Sheila Heti’s existential new novel chooses to see grief as a chance of discovery

Canadian author Sheila Heti isn’t afraid to pick apart complex topics, as demonstrated in 2019’s critically-acclaimed Motherhood, which intelligently interrogated the social expectations of maternal desire, the importance of a woman’s autonomy and the rise of maternal ambivalence with such elegance. Now in her new novel Pure Colour (Harvill Secker), she’s tackling another heavy subject: grief. We first meet its protagonist, art critic student Mira, at a point where life has lost its spark. Everything is lacklustre, until her beloved father passes. On her journey of grieving, she welcomes the idea of spirituality, believing he lives on within her and develops a sudden appreciation for nature – which hilariously and oddly leads to her entering a leaf, wondering what it’s like to be one.

“Though the back and forth between the narration of existential chatter and Mira’s storyline isn’t for everyone, Heti’s writing is wonderfully entertaining,” says Stylist Loves writer Kiran Meeda. “While the longing for her father is painfully obvious, it’s the journey she takes to see the glass half-full that is a treat to read. Expect to take in the work of a true wordsmith, as Heti turns something deeply saddening into a natural process that has many brighter notes. A conclusion isn’t really the point of this novel, but more so the discovery of joy that life and the natural world can offer us. It’s hard to be optimistic when such tragedy occurs, but there’s profound moments in this novel that will leave you suspended in thought.” £16.98,

Stylist’s acting executive fashion director Hannah Moore shares what’s on her spring/summer 2022 wishlist – for more new season wardrobe inspiration, download this week’s fashion issue now
Marks & Spencer / £39.50
Denim ankle grazers will be my go-to style for the season – I'll wear them sockless with loafers and a crisp white shirt
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New Balance / £105
Baby pink popped on all the runways. These will look fresh with white or khaki if you’re not ready to fully embrace the colour
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YMC / £250
The gilet is the perfect transitional piece. It can also serve as an extra layer come winter, so you get more bang for your buck
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Weekday / £35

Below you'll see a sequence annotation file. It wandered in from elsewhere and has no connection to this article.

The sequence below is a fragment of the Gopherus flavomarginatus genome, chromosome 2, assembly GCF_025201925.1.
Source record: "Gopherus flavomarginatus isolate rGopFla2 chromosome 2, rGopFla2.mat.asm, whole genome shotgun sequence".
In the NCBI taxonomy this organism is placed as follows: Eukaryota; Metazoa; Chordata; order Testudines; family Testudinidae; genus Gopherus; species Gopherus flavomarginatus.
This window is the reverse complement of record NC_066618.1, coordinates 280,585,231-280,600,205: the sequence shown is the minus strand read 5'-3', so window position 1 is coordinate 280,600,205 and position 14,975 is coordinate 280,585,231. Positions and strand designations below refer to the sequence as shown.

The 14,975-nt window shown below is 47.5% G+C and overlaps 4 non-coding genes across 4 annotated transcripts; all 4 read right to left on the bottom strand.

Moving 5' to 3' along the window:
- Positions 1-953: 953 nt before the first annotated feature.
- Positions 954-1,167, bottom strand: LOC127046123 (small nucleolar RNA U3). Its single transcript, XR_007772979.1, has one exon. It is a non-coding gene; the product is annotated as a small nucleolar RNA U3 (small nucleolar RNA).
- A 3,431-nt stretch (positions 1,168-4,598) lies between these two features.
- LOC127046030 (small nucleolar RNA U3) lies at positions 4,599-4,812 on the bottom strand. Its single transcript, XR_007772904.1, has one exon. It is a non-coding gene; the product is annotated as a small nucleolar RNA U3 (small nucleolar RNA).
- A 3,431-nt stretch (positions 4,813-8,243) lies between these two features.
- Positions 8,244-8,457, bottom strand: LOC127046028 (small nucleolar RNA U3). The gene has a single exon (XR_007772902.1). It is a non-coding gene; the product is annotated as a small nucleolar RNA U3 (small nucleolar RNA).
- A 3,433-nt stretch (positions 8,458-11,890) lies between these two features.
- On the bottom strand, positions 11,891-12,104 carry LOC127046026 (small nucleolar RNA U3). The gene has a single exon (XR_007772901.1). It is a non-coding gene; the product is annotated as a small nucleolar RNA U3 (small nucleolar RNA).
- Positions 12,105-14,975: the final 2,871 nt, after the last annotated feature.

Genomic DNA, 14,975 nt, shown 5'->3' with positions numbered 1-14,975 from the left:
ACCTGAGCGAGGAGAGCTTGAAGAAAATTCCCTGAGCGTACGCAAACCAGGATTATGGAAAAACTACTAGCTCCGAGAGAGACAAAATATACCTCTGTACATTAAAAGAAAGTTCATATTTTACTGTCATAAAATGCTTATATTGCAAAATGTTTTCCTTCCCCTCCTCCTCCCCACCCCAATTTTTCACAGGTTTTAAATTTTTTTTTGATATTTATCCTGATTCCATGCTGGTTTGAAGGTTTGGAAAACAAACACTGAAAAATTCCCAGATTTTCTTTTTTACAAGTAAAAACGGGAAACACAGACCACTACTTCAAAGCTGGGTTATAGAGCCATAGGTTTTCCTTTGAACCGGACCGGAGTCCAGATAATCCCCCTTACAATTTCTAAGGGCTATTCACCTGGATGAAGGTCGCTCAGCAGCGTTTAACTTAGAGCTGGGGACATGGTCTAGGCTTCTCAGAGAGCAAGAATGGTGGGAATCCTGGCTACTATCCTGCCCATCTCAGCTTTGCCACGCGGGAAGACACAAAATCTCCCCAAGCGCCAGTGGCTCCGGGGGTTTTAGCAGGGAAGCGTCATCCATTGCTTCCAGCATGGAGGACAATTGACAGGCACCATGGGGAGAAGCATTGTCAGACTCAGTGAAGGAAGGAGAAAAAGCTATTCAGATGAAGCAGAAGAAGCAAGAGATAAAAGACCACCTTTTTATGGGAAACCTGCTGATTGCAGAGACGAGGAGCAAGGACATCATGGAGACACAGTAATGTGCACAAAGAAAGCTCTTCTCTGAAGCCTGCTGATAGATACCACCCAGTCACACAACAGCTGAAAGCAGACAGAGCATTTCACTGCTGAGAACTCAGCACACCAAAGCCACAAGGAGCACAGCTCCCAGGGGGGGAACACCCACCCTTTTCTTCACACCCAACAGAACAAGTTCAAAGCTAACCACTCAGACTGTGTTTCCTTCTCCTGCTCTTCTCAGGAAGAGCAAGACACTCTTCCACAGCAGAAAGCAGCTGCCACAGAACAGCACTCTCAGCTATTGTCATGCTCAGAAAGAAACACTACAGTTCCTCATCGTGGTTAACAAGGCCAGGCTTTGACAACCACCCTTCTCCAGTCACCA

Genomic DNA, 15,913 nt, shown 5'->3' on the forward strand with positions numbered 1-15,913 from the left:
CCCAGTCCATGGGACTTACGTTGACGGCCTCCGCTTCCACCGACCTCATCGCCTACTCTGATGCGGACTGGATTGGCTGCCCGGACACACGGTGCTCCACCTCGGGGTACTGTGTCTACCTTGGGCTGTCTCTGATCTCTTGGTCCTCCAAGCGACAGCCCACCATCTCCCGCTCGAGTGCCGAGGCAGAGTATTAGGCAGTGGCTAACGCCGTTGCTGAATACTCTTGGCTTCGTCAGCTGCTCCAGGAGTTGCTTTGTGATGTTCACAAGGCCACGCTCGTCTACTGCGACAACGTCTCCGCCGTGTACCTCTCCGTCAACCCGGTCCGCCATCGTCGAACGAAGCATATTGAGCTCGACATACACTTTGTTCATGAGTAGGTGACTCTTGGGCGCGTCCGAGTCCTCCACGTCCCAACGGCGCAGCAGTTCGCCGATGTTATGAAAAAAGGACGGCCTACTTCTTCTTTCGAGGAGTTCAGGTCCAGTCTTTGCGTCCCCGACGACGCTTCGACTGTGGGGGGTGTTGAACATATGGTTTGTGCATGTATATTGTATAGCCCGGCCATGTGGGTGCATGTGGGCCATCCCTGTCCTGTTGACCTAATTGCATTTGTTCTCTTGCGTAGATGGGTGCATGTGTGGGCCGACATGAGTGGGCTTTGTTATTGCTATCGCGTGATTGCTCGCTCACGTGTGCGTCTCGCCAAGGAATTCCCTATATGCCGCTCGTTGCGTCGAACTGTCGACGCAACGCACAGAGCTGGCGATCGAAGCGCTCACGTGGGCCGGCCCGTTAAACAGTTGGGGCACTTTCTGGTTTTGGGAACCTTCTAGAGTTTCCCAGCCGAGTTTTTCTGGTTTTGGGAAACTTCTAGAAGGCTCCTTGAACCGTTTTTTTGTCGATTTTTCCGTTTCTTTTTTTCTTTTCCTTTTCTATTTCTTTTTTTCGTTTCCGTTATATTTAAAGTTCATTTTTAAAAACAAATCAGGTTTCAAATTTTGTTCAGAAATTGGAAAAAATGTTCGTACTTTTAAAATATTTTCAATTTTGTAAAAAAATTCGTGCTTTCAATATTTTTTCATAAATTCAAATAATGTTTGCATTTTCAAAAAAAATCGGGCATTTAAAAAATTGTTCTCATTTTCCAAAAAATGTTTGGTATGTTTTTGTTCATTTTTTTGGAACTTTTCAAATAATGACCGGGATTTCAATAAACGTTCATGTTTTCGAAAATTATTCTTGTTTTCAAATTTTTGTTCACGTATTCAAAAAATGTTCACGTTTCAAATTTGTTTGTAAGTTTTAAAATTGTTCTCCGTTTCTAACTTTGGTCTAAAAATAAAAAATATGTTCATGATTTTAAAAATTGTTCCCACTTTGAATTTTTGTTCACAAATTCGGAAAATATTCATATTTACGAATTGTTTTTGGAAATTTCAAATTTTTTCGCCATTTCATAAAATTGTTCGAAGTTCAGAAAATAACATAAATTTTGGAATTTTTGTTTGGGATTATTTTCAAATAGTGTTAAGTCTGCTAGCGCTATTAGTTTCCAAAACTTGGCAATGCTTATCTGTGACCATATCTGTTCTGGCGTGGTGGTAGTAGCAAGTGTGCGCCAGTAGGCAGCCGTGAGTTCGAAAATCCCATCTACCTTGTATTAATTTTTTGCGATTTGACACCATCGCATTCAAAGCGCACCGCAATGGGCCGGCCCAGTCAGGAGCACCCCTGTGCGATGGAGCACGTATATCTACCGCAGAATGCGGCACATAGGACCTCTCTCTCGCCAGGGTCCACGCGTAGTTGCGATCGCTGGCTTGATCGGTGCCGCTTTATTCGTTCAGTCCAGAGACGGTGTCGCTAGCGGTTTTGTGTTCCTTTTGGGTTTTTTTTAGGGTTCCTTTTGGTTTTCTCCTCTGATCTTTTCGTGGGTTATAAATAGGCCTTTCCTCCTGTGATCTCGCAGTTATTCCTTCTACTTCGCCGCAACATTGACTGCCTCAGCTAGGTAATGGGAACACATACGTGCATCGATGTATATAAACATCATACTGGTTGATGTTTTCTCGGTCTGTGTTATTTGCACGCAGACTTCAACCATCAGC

Giving me three trends in one: baguette shape, craft element and a neon hue – this little guy will add some pep to my spring stride
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H&M / £24.99
A sporty sweatshirt is a great way to contemporise your look for spring. Layer over a floral dress or wear with tailored trousers
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Missoma / £135
I can never get enough of an initial charm, and this one is bringing all the joy. Perfect alone or with other chains and pendants
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This nostalgic British make-up brand is back – and you won’t believe the prices
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If your LFW ticket got lost in the post, get your fashion fix with these 3 exhibitions

With New York Fashion Week having drawn to a close yesterday, it’s London’s turn next. Kicking off tomorrow, the global style set will be flitting around town to see catwalk presentations from the likes of Molly Goddard, Simone Rocha, Erdem and more. But although the majority of shows are invitation-only, you can still get an IRL fashion fix thanks to the capital’s galleries and museums. If you’ve picked up a magazine in the last four decades, it’s likely that you’ll have seen the drawings of Gladys Perint Palmer. The famed fashion illustrator has graced countless glossy pages, along with documenting collections for some of the world’s most coveted designers – now A Fine Line In Fashion: The Art of Gladys Perint Palmer brings together over 30 original drawings to celebrate her iconic works (until 20 Feb; free; Gray M.C.A, Cromwell Place, London SW7). 

Over at the Fashion and Textile Museum, get ready to step back into the heady, star-studded world of 60s London as Beautiful People: The Boutique In 1960s Counterculture explores how Chelsea’s shops sparked a fashion revolution (until 13 March; £12.65; Bermondsey St, London SE1). Finally, Bethany Williams: Alternative Systems opens at The Design Museum on LFW’s closing day, highlighting not only the designer’s collaboration to create PPE during the pandemic, but her commitment to tackling social and environmental issues through her designs (from 22 Feb; free; Kensington High St, London W8). Who needs the front row? 

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Image credits: Rita Platts © Ryland Peters & Small; © Susan Bell; ©Rita Platts; Bethany Williams “All Our Children” collection. Image by Ruth Ossai. SS21; Copyright Fashion and Textile Museum; The Fool designs on the Apple Boutique stairs. Models Anke Ferris, Charlotte Martin & Renate. Copyright Karl Ferris; Valentino Haute Couture, 2013 Ink on paper, signed, Nob Hill Gazette March 2013, 64 x 78 cms; Bethany Williams LookBook image from All Our Stories LookBook Shoot. Featuring the ruched crying tiger dress in the exhibition. Image by Christina Ebenezer. SS22;; Courtesy of brands
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